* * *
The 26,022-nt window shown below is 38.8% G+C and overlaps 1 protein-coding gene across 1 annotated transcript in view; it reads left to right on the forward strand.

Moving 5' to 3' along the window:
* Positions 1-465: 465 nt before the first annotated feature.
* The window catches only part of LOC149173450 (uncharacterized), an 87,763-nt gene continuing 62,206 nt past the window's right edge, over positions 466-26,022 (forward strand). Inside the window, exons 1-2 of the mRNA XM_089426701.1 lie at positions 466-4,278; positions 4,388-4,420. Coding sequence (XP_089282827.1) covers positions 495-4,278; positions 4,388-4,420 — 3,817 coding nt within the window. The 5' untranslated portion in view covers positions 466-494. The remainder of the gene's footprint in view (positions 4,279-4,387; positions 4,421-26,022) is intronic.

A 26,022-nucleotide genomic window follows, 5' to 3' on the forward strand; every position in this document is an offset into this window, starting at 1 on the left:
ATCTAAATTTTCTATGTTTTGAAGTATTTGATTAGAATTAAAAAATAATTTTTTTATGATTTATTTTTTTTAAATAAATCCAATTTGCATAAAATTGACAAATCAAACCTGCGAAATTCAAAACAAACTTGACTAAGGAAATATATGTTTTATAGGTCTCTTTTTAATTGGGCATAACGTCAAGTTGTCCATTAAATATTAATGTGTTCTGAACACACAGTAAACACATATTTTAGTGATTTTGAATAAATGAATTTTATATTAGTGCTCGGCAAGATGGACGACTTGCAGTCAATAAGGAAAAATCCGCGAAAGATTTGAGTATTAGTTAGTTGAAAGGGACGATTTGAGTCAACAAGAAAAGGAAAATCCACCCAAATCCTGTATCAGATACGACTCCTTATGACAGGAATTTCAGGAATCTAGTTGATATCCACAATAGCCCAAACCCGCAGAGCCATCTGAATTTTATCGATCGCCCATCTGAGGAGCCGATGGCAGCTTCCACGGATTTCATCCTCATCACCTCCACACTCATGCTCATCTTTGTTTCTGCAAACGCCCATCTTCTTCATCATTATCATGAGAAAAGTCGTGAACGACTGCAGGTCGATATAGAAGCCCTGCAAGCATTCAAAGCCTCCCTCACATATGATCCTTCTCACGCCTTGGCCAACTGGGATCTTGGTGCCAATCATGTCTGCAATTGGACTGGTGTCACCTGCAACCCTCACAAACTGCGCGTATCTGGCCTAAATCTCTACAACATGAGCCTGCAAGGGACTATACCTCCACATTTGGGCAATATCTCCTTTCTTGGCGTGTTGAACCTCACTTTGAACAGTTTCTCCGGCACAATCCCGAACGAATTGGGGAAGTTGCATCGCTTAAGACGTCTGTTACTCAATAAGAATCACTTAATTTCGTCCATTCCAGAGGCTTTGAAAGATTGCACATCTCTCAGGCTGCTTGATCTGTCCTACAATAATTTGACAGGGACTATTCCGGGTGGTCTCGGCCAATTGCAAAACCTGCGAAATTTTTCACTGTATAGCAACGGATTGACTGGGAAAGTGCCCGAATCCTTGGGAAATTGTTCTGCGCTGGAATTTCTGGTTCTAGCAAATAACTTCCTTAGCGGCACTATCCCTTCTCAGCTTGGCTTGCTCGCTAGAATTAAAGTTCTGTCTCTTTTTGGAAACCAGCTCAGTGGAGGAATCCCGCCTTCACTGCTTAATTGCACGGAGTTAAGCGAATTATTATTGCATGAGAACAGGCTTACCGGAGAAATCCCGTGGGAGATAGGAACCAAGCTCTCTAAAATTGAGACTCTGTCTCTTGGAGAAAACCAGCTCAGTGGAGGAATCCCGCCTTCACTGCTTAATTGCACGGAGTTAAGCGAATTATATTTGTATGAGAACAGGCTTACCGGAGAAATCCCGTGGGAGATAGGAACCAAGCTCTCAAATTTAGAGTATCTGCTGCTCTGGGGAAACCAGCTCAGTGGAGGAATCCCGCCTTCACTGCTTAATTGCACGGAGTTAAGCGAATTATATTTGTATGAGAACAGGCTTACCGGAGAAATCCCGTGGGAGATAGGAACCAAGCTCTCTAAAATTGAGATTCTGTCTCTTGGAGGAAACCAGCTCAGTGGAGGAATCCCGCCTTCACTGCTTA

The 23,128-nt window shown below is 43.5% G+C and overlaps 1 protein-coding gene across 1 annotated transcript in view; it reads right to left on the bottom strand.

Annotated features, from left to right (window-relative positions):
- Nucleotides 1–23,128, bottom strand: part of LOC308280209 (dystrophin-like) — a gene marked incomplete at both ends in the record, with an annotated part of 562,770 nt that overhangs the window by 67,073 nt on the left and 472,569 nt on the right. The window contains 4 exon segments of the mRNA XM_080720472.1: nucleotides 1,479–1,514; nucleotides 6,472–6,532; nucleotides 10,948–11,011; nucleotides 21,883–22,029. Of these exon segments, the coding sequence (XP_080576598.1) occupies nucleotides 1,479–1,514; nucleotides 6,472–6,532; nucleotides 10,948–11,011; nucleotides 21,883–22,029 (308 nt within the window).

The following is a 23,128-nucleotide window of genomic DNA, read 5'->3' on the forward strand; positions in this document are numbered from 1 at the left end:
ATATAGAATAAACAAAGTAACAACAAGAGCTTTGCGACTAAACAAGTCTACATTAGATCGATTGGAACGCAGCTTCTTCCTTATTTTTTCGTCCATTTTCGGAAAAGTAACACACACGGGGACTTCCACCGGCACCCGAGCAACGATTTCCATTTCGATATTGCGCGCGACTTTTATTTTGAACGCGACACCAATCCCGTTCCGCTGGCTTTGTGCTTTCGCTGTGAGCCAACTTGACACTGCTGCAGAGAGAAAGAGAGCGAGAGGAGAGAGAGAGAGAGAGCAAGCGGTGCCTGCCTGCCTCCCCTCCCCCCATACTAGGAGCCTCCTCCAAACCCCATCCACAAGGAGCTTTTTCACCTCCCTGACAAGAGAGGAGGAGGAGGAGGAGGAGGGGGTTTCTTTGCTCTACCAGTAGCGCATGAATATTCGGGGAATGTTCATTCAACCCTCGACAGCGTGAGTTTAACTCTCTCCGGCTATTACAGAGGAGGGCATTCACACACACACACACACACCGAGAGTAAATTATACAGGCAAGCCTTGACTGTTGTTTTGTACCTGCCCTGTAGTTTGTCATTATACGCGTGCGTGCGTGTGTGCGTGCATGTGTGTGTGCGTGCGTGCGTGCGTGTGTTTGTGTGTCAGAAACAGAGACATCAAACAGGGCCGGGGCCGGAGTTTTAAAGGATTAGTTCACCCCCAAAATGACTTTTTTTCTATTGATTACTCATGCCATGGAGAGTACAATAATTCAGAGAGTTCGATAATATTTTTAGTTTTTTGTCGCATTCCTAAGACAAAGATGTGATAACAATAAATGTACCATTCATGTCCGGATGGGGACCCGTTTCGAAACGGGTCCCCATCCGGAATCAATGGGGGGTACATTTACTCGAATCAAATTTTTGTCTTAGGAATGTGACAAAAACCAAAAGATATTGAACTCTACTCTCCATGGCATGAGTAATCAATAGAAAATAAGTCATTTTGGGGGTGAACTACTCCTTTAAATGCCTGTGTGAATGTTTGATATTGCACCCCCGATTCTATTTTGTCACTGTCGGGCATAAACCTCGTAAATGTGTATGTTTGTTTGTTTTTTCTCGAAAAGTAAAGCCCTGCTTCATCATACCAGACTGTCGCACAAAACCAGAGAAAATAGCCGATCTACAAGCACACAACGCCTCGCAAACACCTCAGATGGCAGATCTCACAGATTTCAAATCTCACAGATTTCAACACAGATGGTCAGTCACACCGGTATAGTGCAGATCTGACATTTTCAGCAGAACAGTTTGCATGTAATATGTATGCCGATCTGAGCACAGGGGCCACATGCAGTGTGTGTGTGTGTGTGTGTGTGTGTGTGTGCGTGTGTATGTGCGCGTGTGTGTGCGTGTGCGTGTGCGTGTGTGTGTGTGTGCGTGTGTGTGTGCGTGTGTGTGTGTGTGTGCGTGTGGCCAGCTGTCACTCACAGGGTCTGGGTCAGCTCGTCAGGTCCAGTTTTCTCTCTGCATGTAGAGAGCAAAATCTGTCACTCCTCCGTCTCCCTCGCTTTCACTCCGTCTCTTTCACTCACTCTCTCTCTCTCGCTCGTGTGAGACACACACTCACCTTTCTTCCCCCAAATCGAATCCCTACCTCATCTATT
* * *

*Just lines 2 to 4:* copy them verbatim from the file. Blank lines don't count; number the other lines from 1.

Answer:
Moving 5' to 3' along the window:
* Positions 1-465: 465 nt before the first annotated feature.
* The window catches only part of LOC149173450 (uncharacterized), an 87,763-nt gene continuing 62,206 nt past the window's right edge, over positions 466-26,022 (forward strand). Inside the window, exons 1-2 of the mRNA XM_089426701.1 lie at positions 466-4,278; positions 4,388-4,420. Coding sequence (XP_089282827.1) covers positions 495-4,278; positions 4,388-4,420 — 3,817 coding nt within the window. The 5' untranslated portion in view covers positions 466-494. The remainder of the gene's footprint in view (positions 4,279-4,387; positions 4,421-26,022) is intronic.